My experience as a priest tells me that most young people get exposed to harmful things online, such as pornography, before they are even teenagers. And this exposure can lead to serious moral problems that greatly discourage young people and lead them to despair of being able to keep the moral teachings of the Church.

With regard to pornography, parents should realize that the internet is not passive. It is always fishing for children. A child may be looking at a perfectly legitimate site, but in a sidebar or in the ads there is something funny or interesting designed to catch the attention of a child. A few clicks can lead to another set of sidebars or ads that are salacious or immodest. From there, explicitly pornographic (and often violent) photos and videos may be just a short surf away— sometimes even disguised as something else to attract a child’s curiosity.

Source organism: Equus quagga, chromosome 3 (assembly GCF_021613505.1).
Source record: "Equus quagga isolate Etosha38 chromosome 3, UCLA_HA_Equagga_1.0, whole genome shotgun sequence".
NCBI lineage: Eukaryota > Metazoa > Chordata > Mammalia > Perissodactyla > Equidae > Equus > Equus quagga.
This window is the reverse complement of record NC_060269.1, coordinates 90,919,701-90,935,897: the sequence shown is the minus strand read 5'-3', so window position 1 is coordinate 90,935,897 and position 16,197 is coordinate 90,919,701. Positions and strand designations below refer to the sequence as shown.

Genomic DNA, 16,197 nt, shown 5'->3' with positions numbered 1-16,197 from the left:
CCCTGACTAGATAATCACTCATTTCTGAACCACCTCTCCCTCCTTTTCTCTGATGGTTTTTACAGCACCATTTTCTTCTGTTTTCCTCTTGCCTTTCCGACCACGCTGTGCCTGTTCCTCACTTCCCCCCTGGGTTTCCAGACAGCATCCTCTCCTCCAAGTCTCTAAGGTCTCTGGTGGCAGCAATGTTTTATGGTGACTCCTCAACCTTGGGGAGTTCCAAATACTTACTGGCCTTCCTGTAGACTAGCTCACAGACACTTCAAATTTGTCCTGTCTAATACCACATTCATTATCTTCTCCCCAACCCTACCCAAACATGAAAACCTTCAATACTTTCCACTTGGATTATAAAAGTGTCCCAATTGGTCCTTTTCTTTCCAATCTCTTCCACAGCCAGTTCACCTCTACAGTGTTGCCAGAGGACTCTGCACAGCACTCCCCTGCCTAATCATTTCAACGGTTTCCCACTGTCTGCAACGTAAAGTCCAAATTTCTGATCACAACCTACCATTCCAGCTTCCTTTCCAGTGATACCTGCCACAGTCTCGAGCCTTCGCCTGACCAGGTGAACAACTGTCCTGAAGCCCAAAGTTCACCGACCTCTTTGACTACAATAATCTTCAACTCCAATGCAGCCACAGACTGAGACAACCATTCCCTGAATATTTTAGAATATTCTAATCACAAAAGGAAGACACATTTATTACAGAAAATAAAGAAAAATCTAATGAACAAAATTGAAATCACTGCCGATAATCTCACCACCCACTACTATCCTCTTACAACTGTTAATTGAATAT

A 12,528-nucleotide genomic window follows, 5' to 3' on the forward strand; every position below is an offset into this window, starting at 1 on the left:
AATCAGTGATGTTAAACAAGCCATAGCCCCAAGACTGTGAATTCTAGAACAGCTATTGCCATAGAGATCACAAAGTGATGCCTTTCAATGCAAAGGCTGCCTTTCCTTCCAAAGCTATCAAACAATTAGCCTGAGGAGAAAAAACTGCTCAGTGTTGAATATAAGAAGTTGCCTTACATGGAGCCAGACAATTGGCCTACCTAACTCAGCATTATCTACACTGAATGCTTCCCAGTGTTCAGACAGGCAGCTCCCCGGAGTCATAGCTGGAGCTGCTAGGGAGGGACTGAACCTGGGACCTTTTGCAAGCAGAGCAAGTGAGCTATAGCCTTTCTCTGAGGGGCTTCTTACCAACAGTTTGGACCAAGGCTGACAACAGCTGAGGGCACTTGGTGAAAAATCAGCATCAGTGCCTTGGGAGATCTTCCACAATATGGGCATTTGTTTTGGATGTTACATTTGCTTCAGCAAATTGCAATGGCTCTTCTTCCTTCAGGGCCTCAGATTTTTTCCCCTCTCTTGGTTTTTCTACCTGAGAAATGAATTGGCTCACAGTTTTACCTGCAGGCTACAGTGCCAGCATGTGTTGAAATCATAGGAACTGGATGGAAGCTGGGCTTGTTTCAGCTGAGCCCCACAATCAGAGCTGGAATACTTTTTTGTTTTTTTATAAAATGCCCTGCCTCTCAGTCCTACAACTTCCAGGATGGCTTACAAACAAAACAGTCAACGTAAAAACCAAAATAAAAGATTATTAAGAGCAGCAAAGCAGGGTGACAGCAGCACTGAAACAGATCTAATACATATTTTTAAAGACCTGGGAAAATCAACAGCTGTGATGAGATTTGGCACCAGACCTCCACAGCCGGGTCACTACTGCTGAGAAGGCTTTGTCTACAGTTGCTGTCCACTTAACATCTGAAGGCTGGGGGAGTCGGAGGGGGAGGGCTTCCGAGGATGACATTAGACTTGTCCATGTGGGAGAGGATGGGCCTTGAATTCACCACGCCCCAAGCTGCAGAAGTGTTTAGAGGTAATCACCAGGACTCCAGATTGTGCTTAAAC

Pornography is not the only danger with which the internet threatens children. There are also other serious dangers. For example, there are child abusers posing as other children, offering friendship and companionship; false teachers who try to fill the minds of young people with harmful doctrines; financial scams; and of course all manner of profane entertainments that harm the spirit.

These days, most parents recognize the need to have passwords and other protections on their computers, but because they are often not as up to date on technology as their children, they do not realize the many loopholes that can circumvent those protections.